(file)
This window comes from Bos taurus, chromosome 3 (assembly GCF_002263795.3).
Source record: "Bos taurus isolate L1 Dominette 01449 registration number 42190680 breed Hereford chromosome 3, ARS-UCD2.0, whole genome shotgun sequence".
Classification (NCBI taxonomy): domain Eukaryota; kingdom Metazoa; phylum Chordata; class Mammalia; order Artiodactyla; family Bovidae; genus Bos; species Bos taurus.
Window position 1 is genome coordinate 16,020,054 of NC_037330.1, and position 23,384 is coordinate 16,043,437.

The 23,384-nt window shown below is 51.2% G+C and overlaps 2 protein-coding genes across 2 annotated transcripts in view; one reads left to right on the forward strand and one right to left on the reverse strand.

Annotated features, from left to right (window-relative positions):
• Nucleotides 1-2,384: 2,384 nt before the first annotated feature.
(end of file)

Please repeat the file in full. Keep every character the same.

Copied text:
This window comes from Bos taurus, chromosome 3 (assembly GCF_002263795.3).
Source record: "Bos taurus isolate L1 Dominette 01449 registration number 42190680 breed Hereford chromosome 3, ARS-UCD2.0, whole genome shotgun sequence".
Classification (NCBI taxonomy): domain Eukaryota; kingdom Metazoa; phylum Chordata; class Mammalia; order Artiodactyla; family Bovidae; genus Bos; species Bos taurus.
Window position 1 is genome coordinate 16,020,054 of NC_037330.1, and position 23,384 is coordinate 16,043,437.

The 23,384-nt window shown below is 51.2% G+C and overlaps 2 protein-coding genes across 2 annotated transcripts in view; one reads left to right on the forward strand and one right to left on the reverse strand.

Annotated features, from left to right (window-relative positions):
• Nucleotides 1-2,384: 2,384 nt before the first annotated feature.